What to do and see on a weekend break in Amsterdam

Don't have much time this summer? Even a couple of days in Amsterdam is enough to experience the city to the full!

Amsterdam is an incoherent city - hazy cafès filled with marijuana-smoking young adults and legal prostitution lives alongside abiding citizens and some of the cleanest, friendliest streets you’ve seen in Europe (and some might even say the world).

Regardless of your reasons for visiting Amsterdam, the city is appealing even for the pickiest of travellers. The Venice of the north can seem a bit overwhelming if you are just visiting for a short time, so we have devised a quick guide with the best things to do in Amsterdam, all of which you can fit into a short weekend break! Once you've finished reading the article (and surely been fully convinced that it's worth a visit), use the booking form to find the best hostels in Amsterdam, to start planning your next adventure!.

How to get around Amsterdam - by bike, tram or boat!

First - how to get around? The best way to get around the city like the locals is to do it the Dutch way - by bike! You can find reasonably priced rental bike shops easily, some of the more popular outlets being Bike City and Mac Bike.

Get around by bike!

Canal buses also give you a unique experience by cruising along Amsterdam’s 17th-century canals. The boats run various routes with a number of stops near the main sites of the city. Trams are also an option; the tram network consists of multiple lines, most of which start at Centraal Station spreading out to the East, South, and West.

What to see in Amsterdam in a weekend: Visit the historical sites in the morning

Amsterdam is a major cultural centre with an array of events, festivals, and exhibitions all year round, so you will be spoilt for choice. If you only have the weekend, we suggest doing some research beforehand and choosing a couple of places to visit. Your best bet to save time is to head to The Museumplein Area which is a magnet for museum lovers which contains some of the world’s most famous museums including the Van Gogh Museum; the Rijksmuseum containing the National Art Collection; and the Stedelijk Museum of Art.

Once done, you have to pay a visit to the Anne Frank House where the teenage Jewish girl hid from Nazis and wrote her famous diary. But make sure you book before you come, as now all tickets need to be bought online in advance. If your looking for something a light more light-hearted then the fascinating Hash Marihuana & Hemp Museum; and tongue-and-cheek Sex Museum are well worth a visit instead.

Make sure on the second morning that you hit the 3 key squares of the city- Dam Square which has seen numerous revolts, riots, shootings and demonstrations against the Vietnam War. (You can also tick the Royal Palace where Queen Beatrice entertains her VIP guests off your list from here!). Leidseplein Square and Rembrandtplein Square are also hot spots that boast everything you would expect - cafés, clubs, cinemas, bars, theatres, buskers, musicians, a casino and skating rinks in the winter.

Leidseplein Square

On the other hand, if tourist centres and busy squares are not for you, and if you are feeling like getting off the beaten path of the city, then head towards the Jordaan district, where a maze of 17th-century alleyways and narrow canals will leaving you feeling enchanted (if a little lost). If you can find it, the Wester Tower is one of the best-known churches of Amsterdam. Interesting, this church is not named after a saint, but it's location!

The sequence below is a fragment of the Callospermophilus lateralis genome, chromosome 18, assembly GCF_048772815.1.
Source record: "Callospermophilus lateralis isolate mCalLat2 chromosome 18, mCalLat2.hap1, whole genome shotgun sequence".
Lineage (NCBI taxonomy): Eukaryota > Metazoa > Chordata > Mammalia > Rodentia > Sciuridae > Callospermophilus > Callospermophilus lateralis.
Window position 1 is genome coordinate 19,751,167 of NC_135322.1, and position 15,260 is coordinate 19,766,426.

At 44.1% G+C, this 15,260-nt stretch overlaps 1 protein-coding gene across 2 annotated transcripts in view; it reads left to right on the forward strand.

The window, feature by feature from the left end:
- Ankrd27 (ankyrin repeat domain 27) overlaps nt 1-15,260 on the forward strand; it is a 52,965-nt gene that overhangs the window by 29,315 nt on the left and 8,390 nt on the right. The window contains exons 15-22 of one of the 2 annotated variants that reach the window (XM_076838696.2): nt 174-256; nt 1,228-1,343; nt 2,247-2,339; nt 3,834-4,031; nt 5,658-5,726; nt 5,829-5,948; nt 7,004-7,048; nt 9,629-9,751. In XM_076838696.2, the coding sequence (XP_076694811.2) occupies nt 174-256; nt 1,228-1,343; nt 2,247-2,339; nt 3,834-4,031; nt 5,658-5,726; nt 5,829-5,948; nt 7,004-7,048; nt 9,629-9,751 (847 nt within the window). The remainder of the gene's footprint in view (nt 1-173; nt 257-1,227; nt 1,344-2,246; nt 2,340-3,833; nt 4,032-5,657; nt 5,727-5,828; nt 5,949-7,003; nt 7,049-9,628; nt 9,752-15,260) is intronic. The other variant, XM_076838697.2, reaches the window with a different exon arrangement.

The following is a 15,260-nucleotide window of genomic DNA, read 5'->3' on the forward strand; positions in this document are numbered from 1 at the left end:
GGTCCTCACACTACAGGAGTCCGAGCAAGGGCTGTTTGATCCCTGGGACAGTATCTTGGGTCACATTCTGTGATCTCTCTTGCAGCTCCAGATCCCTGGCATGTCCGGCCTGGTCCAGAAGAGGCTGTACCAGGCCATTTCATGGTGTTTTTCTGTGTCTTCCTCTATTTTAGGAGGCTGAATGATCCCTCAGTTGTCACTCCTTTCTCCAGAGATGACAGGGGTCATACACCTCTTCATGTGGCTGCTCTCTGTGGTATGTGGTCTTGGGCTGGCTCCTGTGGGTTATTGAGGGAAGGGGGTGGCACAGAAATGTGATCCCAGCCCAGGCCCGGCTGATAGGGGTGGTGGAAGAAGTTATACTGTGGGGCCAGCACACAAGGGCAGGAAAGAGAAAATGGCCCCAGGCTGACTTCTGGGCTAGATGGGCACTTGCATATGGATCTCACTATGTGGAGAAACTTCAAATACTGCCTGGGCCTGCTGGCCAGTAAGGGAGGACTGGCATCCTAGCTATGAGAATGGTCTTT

(If you are planning on staying a little more than a weekend then we do suggest you buy the Amsterdam Pass, which gives you free entry into over 30 top attractions and free bus and boat tours so you will save a lot of money)

What to do in Amsterdam: Shop to your heart's content in the afternoon

In the afternoons we suggest getting away from historical sites and head to the Albert Cuyp Market, which is the largest and busiest outdoor market in Europe and situated in the heart of the 19th century De Pijp district. Established in 1905 and with hundreds and hundreds of stalls, you can sure to spend a couple of hours there looking at what's on offer. From fish to coffee to flowers to fabrics and jewellery, the Albert Cuyp market really has it all.

Albert Cuyp Market

The Red Light district and coffee shops: best visited in the evening

Not for the faint of heart, or those easily offended, but a very typical, notorious and oldest part of the city is, of course, the Red-light district. It's a vibrant part of the city, where you can find the oldest profession in the world. Seeing as you've spent your mornings being cultured, and afternoons shopping, we really suggest you visit the district at night to see it come alive, red lights ablaze. Some of Amsterdam’s most beautiful buildings and canals can also be admired here; and it's also a great place for unusual shops and interesting pubs and restaurants.

The Red Light District

Of course, many tourists are drawn to the city for its relaxed outlook on marijuana. Smoking in the city is legal, and we suggest (if you are into that sort of thing) to enjoy this new found freedom in one of the cities many many coffee shops. Have a smoke with a cup of coffee after your long day, and relax.

Cheap Hostels in Amsterdam

Inspired by the history? What to see what the hype is about? Using our booking engine below to search out the best and cheap hostels in Amsterdam, you're sure to find something that is perfect for you!